l i n u x - u s e r s - g r o u p - o f - d a v i s
Next Meeting:
July 7: Social gathering
Next Installfest:
Latest News:
Jun. 14: June LUGOD meeting cancelled
Page last updated:
2003 Aug 11 17:23

The following is an archive of a post made to our 'vox mailing list' by one of its subscribers.

Report this post as spam:

(Enter your email address)
Re: [vox] password stolen at linuxworld
[Date Prev][Date Next][Thread Prev][Thread Next][Date Index][Thread Index]

Re: [vox] password stolen at linuxworld

A book?! :-o Heh. My fu is not that strong. Maybe when I am in the later
stages of an advanced degree?

One thing to point out with computer security and books:

You will often not find books that speak of popular issues in computer
security, which remain popular for very long. Obselesence in the computer
security world (exploit, measure, counter measure, counter-counter
measure) is a moving target. By the time such a book is written, it is
obsolete. :-/  (Such books are equitable to fad-based fiction that are
here today, popular for a while, and then later viewed with a
chronocentric perspective with statements like, "what was he/she

Better books in computer security have been written. They often take a
general approach. Such books are more like text-books. These books do not
cover specifics so much as they cover fundamentals. These books permit the
reader(s) to apply the fundamentals to their specific problem(s). Since
many of these books  presently provide adequate to excellent computer
security information, it would be difficult to try to write YAB in this
area. (Think that whole, "ground of contention," thing as discussed in the

These kinds of things are best offered in seminar, presentation, or
dated-courses. Sometimes such work can be presented in white-papers online
so that the content can remain nearly as dynamic as changes in focus in
computer security, but vigilance is required.

Counter to all of the above... If such a book were written, I would
probably read it when it was new. (heh heh)


John Mark Walker said:
> Speaking as the resident publisher on this list, I smell a book. Anybody
> interested? Such as the person I'm responding to? :@)
> -JM
> On Sunday 10 August 2003 12:48, ME wrote:
>> Heh. :-)
>> I plan to eventually do a 2 or 3 part talk for NBLUG on System Security,
>> but I need to finish my degree first. (?Maybe 2005?)
>> Of course there are some problems:
>> #1: I sold my car to fund going back to school to finish my degree
>> #2: I am working and going to school full time, and don't have much time
>> #3: I will be applying to grad school around this time
>> I am looking at a few schools so far. If one of the schools is Davis, I
>> might be moving out there. (BTW, LUGOD is one of the bigger
>> non-university
>> reasons for including UC Davis at such an important point on my list.
>> Knowing that I may never get around to do this, if I eventually did it,
>> this is what I might do:
>> * Network Security    : Sniffers, Protocols, Services
>> * System Security     : Local access and priv escalation, hiding data,
>>                          kernel patches (their costs and benefits)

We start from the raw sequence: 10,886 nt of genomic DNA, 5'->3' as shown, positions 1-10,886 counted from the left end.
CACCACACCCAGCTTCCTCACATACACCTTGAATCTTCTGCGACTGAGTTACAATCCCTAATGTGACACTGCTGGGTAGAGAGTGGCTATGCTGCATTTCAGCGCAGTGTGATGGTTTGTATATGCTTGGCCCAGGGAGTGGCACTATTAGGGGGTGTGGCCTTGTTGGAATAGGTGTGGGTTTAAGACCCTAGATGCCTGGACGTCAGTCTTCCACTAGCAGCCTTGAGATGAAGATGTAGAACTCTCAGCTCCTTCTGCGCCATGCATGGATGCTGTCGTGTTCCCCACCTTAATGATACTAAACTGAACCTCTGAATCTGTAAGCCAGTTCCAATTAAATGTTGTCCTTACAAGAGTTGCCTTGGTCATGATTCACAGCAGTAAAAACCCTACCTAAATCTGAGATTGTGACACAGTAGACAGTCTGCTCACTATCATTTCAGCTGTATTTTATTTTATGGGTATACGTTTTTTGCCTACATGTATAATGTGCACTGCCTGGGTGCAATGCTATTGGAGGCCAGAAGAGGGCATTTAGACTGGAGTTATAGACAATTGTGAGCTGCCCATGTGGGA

>> * Progamming security : How to write code to avoid race conditions,
>> buffer
>>                          over-runs, and bad assumptions
>> What I would like to do is take a "stock Linux install" and then
>> demonstrate how users might gain access to stuff they should not. Then
>> show counter-measures, and then counter-counter mesasures etc. (Meant to
>> show that security is an on-going issue, and to show "making something
>> secure" is a *limit* that we try to achieve, but not something we can
>> truely achieve.)
>> I figure three 1.5 hour presentations could provide enough of the basics
>> to help people start adding more security to their systems.
>> What the presentation would not be:
>> * A "how to secure *your* system. (general "your".)
>> * A demonstration of system hacking (only a few samples of cracking;
>>     the "hacking" takes much more time with analysis and review.)
>> * A "see-all, do all, and end-all" to what is secure and what is not.
>> It would be more like, "These are some things you should really pay
>> attention to" but that does not mean "anything else is not important."
>> Who knows? Maybe I might become a local member to LUGOD some day... :-)
>> (I welcome any introductions to professors or students in the Advanced
>> degree programs for CS at Davis. I'd like to learn more about what
>> people
>> think about it.)
>> -ME
>> Bill Kendrick said:
>> > On Sun, Aug 10, 2003 at 08:48:46AM -0700, ME wrote:
>> >> On some of my servers, I setup a special web page that was available
>> via
>> >> htaccess authenticated https that permitted me to open up a hole in
>> the
>> >> firewall rules for the IP address from which I was connecting.
>> >
>> > Mike... I smell a talk. ;)  Wanna do one at LUGOD on stuff like this?
>> _______________________________________________
>> vox mailing list
>> vox@lists.lugod.org
>> http://lists.lugod.org/mailman/listinfo/vox
> --
> John Mark Walker	:	No Starch Press
> Acquisitions Editor	:	415-863-9900
> _______________________________________________
> vox mailing list
> vox@lists.lugod.org
> http://lists.lugod.org/mailman/listinfo/vox

vox mailing list

LUGOD Group on LinkedIn
Sign up for LUGOD event announcements
Your email address:
LUGOD Group on Facebook
'Like' LUGOD on Facebook:

Hosting provided by:
Sunset Systems
Sunset Systems offers preconfigured Linux systems, remote system administration and custom software development.

LUGOD: Linux Users' Group of Davis
PO Box 2082, Davis, CA 95617
Contact Us

LUGOD is a 501(c)7 non-profit organization
based in Davis, California
and serving the Sacramento area.
"Linux" is a trademark of Linus Torvalds.

Sponsored in part by:
O'Reilly and Associates
For numerous book donations.